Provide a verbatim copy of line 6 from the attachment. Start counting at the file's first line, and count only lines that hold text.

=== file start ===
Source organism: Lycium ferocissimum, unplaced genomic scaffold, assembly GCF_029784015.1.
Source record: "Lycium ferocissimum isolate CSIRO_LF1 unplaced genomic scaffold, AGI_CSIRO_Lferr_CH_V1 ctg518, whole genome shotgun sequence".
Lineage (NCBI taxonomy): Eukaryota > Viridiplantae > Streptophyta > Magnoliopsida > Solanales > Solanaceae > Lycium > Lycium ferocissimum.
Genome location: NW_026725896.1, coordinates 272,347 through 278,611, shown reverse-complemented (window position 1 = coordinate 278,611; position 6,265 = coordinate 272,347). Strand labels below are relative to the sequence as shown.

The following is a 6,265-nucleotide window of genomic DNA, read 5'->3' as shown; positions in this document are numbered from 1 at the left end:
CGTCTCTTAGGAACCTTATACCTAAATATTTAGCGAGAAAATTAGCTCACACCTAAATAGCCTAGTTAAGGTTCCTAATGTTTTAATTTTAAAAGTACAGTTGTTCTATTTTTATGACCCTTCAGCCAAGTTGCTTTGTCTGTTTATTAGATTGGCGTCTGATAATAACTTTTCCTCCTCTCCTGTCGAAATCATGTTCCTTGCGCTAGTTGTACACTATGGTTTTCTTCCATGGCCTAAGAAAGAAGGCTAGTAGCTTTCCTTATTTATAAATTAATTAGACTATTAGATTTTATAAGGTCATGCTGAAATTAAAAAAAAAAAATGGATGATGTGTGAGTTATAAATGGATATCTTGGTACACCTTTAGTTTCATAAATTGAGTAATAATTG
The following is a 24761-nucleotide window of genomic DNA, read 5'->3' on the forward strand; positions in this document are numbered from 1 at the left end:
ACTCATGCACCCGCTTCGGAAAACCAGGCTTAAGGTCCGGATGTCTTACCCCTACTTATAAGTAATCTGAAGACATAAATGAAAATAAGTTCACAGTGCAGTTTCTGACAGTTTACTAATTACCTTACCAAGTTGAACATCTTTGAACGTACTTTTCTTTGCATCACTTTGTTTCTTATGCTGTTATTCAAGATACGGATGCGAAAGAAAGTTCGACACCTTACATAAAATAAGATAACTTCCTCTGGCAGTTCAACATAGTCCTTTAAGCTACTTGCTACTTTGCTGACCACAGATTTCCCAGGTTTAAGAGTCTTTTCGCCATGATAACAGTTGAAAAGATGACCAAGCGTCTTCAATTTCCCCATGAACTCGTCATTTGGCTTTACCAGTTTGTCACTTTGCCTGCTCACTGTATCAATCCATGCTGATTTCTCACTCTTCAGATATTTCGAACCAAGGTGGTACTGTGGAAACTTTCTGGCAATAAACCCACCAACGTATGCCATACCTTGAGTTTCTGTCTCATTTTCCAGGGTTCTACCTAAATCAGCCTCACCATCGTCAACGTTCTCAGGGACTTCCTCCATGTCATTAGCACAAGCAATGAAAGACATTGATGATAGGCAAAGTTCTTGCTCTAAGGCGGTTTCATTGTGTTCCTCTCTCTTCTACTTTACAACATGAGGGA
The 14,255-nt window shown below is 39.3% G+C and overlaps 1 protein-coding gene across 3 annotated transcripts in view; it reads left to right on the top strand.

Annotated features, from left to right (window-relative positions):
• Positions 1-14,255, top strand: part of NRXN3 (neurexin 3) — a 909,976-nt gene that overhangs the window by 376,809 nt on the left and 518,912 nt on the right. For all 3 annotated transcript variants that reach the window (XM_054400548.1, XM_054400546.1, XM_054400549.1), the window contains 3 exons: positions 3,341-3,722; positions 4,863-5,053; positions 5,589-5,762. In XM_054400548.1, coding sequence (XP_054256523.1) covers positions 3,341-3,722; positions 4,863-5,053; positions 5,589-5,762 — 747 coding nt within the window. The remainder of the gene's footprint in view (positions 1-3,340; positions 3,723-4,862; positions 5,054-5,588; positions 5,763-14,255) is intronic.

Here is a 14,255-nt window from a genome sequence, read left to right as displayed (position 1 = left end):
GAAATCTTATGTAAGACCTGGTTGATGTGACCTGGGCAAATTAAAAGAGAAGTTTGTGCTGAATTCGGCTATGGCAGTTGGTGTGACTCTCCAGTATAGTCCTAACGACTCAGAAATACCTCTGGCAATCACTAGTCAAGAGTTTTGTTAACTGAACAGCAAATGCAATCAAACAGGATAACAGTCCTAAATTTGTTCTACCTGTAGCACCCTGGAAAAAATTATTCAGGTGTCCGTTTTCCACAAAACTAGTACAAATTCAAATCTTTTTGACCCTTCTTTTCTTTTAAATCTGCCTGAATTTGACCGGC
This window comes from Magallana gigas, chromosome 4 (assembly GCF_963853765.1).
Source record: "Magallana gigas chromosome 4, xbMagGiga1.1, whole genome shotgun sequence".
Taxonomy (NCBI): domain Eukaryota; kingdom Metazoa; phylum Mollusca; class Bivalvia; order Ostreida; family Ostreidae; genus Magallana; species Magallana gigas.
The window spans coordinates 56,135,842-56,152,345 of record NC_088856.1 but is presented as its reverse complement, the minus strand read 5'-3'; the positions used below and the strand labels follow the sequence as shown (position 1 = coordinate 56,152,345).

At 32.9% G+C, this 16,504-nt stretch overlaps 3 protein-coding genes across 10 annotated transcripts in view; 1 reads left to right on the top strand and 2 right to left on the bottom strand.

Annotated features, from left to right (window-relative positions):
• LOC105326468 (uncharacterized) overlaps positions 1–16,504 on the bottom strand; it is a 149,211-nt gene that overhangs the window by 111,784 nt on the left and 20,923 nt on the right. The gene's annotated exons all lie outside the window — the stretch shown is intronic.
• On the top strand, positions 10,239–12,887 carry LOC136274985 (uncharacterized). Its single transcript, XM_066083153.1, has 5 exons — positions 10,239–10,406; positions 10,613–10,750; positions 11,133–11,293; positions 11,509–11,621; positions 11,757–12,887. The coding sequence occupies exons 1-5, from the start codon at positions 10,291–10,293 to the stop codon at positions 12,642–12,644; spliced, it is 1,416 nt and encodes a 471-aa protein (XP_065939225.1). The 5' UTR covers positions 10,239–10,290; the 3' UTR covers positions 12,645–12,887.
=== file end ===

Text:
CGTCTCTTAGGAACCTTATACCTAAATATTTAGCGAGAAAATTAGCTCACACCTAAATAGCCTAGTTAAGGTTCCTAATGTTTTAATTTTAAAAGTACAGTTGTTCTATTTTTATGACCCTTCAGCCAAGTTGCTTTGTCTGTTTATTAGATTGGCGTCTGATAATAACTTTTCCTCCTCTCCTGTCGAAATCATGTTCCTTGCGCTAGTTGTACACTATGGTTTTCTTCCATGGCCTAAGAAAGAAGGCTAGTAGCTTTCCTTATTTATAAATTAATTAGACTATTAGATTTTATAAGGTCATGCTGAAATTAAAAAAAAAAAATGGATGATGTGTGAGTTATAAATGGATATCTTGGTACACCTTTAGTTTCATAAATTGAGTAATAATTG